Starlion Thieves Of The Red Night

Starlion: Thieves of the Red Night, by Leon Langford – An Equal Opportunity Reader Review

Starlion Cover

Starlion: Thieves of the Red Night, by Leon Langford – An Equal Opportunity Reader Review

What do you get when you cross Sky High, The Avengers and Yu-Gi-Oh? Toss in a little Harry Potter and Percy Jackson too and apparently, you get this fun middle-grade superhero fantasy novel by indie author Leon Langford.

Starlion Thieves Of The Red Night

It’s about Jordan Harris, a supernaturally gifted Black boy in an alternate Houston where the gods of mythology are real and have passed their gifts down to numerous heirs. The best and brightest go to superhero school. The less privileged become vigilantes, running the risk of jail and permanent disgrace. It’s to avoid the latter that Jordan agrees to stop his solo crime-fighting activities and go undercover in a super-school. His mission? To find a pair of villains trying to replicate the greatest tragedy in recent history. With the help of good friends, new teachers, and his stern older sister, Jordan has no choice but to increase his power levels and save the day.

Jordan Harris Starlion
Alicia Jackson Starlion

I’m leaving loads of details out of this plot synopsis, but with good reason. This book is complicated — but in the best kind of way. The lore is deep and detailed, with anime-style illustrations to match. Preteen nerd, me would have lived for a universe like this to lose myself in, and I think young readers now will have the same response. I hope the book blows up into a series. It’s a fun read with the kind of complexity that trading cards and movie tie-ins are made of. The illustrations reflect this merch-readiness–a few of them are included here, with the kind permission of the author.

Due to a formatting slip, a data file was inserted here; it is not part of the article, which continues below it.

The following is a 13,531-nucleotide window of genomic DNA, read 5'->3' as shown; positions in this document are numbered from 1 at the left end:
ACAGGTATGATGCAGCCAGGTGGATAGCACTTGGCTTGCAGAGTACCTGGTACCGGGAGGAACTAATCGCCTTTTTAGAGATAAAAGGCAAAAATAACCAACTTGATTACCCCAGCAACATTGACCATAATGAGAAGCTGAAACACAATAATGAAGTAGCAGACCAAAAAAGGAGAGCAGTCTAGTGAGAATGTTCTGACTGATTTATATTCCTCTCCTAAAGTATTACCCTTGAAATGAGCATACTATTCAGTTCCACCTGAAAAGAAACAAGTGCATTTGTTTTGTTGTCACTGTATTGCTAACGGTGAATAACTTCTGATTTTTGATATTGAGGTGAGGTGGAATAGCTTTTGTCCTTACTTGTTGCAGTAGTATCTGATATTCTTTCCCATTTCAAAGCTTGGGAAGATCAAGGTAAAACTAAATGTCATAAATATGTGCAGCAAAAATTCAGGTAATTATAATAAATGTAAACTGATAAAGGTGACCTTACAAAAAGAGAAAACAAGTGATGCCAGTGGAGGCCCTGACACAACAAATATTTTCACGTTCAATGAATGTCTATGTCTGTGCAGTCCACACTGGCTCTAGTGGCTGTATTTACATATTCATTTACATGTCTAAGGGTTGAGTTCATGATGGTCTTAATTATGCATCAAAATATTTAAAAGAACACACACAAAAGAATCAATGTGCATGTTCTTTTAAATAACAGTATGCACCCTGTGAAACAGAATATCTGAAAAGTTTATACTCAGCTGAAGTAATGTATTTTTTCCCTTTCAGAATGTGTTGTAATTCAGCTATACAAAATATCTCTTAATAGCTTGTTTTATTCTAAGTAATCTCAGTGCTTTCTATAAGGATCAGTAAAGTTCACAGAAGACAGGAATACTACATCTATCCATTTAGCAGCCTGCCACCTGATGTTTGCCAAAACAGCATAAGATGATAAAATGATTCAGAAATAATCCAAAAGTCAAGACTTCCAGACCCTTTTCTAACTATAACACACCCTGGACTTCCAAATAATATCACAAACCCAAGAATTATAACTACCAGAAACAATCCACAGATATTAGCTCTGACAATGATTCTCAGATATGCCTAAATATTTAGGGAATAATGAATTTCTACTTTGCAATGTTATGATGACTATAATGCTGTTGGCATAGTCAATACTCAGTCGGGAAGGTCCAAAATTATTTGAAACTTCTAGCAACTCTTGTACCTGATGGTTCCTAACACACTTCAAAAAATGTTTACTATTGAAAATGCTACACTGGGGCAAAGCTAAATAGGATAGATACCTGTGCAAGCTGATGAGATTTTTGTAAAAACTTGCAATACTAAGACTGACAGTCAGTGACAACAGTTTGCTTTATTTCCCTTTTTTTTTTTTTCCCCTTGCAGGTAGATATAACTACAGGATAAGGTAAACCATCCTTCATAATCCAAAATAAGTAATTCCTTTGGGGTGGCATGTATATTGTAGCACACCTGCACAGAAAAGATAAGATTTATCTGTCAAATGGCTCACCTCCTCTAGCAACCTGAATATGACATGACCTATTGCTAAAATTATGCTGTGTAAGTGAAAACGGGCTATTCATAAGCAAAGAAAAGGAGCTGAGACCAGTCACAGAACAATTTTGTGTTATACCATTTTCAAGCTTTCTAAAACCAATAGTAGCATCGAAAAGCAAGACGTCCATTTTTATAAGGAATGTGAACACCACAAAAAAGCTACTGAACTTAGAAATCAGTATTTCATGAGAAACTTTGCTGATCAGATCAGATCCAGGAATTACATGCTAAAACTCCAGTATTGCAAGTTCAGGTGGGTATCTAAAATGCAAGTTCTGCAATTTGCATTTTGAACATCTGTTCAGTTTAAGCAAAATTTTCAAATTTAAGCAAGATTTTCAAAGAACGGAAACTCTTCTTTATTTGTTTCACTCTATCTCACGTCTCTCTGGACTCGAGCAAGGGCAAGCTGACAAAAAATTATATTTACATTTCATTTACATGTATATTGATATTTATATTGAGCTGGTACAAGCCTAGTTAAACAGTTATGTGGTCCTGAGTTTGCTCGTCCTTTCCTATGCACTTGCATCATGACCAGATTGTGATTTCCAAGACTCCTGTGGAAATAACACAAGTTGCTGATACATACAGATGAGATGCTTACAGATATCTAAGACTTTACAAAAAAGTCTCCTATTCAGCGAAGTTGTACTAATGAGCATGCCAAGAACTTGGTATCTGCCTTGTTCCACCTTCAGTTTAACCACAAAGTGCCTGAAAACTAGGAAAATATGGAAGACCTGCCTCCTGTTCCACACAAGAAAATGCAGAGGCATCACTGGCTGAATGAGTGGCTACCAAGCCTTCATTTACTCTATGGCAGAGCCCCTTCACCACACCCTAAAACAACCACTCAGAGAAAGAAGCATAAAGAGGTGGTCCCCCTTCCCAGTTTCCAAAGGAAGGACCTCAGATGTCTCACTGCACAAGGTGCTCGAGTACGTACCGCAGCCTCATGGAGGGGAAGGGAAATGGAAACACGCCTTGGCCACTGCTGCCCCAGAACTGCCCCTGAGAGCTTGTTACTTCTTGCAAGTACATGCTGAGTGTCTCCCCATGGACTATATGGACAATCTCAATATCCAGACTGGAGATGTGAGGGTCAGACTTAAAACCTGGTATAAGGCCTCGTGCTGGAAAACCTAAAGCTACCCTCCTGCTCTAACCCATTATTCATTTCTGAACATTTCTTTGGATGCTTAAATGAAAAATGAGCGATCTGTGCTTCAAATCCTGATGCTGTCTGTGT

There are also a lot of little Black cultural touches authentic to the real world included in the book that I appreciated–the strained affection between Jordan and his absentee superhero uncle, in particular, touched me. Some of the supporting cast are Latino and Southeast Asian. There are nods to heritage throughout this book that don’t distract from the action and adventure–rather, they add to it. The author explained his vision for this in an email exchange, and I have to say, I’m all here for it.

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Leon Langford

My personal mission with this book was for audiences, young and old, to see themselves in a more powerful light. I owe so much of my childhood to Marvel, DC, and Shonen Jump properties, and I wanted to craft a universal experience for my audience that sent them on the same super-powered adventure. Starlion is driven by characters that were always marginalized or featured in a supporting role, and I wanted to flip the usual narrative and show that no matter your race, age, or background, anyone can be a hero. 

Leon Langford – Author

I love that there are so many fun, joyous books featuring Black and Brown boys out now. This one goes on my fun Black fantasy kids shelf along with Raybearer Tarisai and TJ Young.

Deepest thanks to Leon Langford (@starlionbook) for the digital ARC of the book. Buy the book online or in your local Barnes and Noble and check him out on Instagram.

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Creator of The Equal Opportunity Reader // Blerds out about: Books, Comics, Sci-Fi and Fantasy EVERYTHING, Old School Video Games (we're talking Commodore, Amiga, Atari)

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